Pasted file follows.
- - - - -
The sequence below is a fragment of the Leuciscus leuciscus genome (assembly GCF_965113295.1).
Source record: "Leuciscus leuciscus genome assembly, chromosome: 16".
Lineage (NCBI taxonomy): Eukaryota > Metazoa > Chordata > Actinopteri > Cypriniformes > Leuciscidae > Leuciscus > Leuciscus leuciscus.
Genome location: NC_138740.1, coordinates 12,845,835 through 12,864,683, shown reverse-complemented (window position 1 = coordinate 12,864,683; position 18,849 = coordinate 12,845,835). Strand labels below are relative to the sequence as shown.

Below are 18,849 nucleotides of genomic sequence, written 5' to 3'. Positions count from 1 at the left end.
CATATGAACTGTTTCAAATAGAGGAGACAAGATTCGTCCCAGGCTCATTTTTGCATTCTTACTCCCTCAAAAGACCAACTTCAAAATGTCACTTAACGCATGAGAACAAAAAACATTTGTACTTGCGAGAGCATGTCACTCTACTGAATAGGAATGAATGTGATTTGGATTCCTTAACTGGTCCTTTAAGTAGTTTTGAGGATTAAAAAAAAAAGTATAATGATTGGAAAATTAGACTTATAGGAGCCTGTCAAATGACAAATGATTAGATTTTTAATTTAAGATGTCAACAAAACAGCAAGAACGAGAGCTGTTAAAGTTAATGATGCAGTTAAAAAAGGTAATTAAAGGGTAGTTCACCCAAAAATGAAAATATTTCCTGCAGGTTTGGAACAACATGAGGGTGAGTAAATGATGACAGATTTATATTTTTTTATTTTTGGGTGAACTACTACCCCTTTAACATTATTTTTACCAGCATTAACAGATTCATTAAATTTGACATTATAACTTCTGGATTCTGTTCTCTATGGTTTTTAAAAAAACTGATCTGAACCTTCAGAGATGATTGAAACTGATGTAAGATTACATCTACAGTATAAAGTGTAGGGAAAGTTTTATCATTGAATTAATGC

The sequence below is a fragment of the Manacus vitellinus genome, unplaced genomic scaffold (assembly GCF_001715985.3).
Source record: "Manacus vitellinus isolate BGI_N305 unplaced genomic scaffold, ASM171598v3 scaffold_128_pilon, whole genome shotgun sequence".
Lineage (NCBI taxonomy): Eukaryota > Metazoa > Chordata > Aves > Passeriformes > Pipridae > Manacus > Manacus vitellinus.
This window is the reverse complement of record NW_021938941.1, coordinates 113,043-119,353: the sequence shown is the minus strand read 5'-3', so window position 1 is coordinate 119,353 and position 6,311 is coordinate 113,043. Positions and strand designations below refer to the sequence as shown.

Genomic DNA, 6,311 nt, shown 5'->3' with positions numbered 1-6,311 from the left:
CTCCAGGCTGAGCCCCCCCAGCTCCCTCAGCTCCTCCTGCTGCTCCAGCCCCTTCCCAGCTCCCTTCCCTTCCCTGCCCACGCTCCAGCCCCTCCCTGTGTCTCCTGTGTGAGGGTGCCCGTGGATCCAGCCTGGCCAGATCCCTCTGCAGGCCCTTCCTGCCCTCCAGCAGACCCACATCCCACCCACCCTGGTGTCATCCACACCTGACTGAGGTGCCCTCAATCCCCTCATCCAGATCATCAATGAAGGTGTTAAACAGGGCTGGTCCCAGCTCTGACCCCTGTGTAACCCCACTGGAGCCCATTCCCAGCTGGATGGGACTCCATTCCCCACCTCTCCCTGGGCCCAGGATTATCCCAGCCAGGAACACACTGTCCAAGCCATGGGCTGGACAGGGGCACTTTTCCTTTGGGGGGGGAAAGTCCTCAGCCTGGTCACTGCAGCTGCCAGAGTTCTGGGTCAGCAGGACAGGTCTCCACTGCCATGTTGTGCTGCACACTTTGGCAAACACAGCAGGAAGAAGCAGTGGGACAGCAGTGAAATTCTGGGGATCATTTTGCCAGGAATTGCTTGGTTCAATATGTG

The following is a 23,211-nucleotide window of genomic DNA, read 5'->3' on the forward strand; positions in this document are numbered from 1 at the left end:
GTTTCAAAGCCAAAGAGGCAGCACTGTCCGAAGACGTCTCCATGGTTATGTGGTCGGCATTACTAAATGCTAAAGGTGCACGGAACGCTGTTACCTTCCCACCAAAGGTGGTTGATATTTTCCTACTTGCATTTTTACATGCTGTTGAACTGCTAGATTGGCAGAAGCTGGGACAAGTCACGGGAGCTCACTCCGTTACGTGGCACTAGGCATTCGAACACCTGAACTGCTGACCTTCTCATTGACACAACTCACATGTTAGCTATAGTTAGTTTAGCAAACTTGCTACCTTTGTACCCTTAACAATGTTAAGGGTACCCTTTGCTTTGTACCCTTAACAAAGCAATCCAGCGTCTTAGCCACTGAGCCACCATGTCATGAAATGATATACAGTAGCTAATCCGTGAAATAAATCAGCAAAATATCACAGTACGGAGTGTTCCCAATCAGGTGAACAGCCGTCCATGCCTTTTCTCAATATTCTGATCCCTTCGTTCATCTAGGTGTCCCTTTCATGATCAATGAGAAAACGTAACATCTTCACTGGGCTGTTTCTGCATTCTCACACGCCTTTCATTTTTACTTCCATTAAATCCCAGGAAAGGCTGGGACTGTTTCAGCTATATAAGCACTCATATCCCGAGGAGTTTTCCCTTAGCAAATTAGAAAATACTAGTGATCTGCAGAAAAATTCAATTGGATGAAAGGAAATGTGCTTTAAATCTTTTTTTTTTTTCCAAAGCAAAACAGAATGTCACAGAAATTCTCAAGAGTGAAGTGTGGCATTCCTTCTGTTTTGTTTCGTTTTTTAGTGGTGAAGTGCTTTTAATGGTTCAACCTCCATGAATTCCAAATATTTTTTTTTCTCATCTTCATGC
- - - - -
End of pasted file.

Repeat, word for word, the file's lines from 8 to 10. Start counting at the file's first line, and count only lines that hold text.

Source record: "Manacus vitellinus isolate BGI_N305 unplaced genomic scaffold, ASM171598v3 scaffold_128_pilon, whole genome shotgun sequence".
Lineage (NCBI taxonomy): Eukaryota > Metazoa > Chordata > Aves > Passeriformes > Pipridae > Manacus > Manacus vitellinus.
This window is the reverse complement of record NW_021938941.1, coordinates 113,043-119,353: the sequence shown is the minus strand read 5'-3', so window position 1 is coordinate 119,353 and position 6,311 is coordinate 113,043. Positions and strand designations below refer to the sequence as shown.